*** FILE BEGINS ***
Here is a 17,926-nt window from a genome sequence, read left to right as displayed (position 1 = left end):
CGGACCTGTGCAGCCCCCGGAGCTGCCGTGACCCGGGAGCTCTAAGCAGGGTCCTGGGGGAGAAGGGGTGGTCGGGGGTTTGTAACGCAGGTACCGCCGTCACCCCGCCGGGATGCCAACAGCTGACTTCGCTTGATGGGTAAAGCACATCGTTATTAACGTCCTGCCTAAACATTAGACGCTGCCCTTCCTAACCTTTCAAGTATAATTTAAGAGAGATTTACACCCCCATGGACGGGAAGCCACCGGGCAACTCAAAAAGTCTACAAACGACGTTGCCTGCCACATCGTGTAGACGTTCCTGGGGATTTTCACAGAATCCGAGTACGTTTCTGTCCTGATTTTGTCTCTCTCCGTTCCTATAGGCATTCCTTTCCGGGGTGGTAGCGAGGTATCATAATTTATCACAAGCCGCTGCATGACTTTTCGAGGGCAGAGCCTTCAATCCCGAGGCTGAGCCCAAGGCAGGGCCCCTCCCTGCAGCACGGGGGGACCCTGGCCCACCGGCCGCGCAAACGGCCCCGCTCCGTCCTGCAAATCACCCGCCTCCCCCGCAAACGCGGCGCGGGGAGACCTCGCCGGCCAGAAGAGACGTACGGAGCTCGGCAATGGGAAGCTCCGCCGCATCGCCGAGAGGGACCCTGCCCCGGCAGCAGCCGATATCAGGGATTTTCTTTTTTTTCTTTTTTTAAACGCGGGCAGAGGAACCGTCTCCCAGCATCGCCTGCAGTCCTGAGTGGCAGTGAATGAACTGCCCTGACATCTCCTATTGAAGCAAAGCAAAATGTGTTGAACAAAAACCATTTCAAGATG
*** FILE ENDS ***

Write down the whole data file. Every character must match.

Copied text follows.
Here is a 17,926-nt window from a genome sequence, read left to right as displayed (position 1 = left end):
CGGACCTGTGCAGCCCCCGGAGCTGCCGTGACCCGGGAGCTCTAAGCAGGGTCCTGGGGGAGAAGGGGTGGTCGGGGGTTTGTAACGCAGGTACCGCCGTCACCCCGCCGGGATGCCAACAGCTGACTTCGCTTGATGGGTAAAGCACATCGTTATTAACGTCCTGCCTAAACATTAGACGCTGCCCTTCCTAACCTTTCAAGTATAATTTAAGAGAGATTTACACCCCCATGGACGGGAAGCCACCGGGCAACTCAAAAAGTCTACAAACGACGTTGCCTGCCACATCGTGTAGACGTTCCTGGGGATTTTCACAGAATCCGAGTACGTTTCTGTCCTGATTTTGTCTCTCTCCGTTCCTATAGGCATTCCTTTCCGGGGTGGTAGCGAGGTATCATAATTTATCACAAGCCGCTGCATGACTTTTCGAGGGCAGAGCCTTCAATCCCGAGGCTGAGCCCAAGGCAGGGCCCCTCCCTGCAGCACGGGGGGACCCTGGCCCACCGGCCGCGCAAACGGCCCCGCTCCGTCCTGCAAATCACCCGCCTCCCCCGCAAACGCGGCGCGGGGAGACCTCGCCGGCCAGAAGAGACGTACGGAGCTCGGCAATGGGAAGCTCCGCCGCATCGCCGAGAGGGACCCTGCCCCGGCAGCAGCCGATATCAGGGATTTTCTTTTTTTTCTTTTTTTAAACGCGGGCAGAGGAACCGTCTCCCAGCATCGCCTGCAGTCCTGAGTGGCAGTGAATGAACTGCCCTGACATCTCCTATTGAAGCAAAGCAAAATGTGTTGAACAAAAACCATTTCAAGATG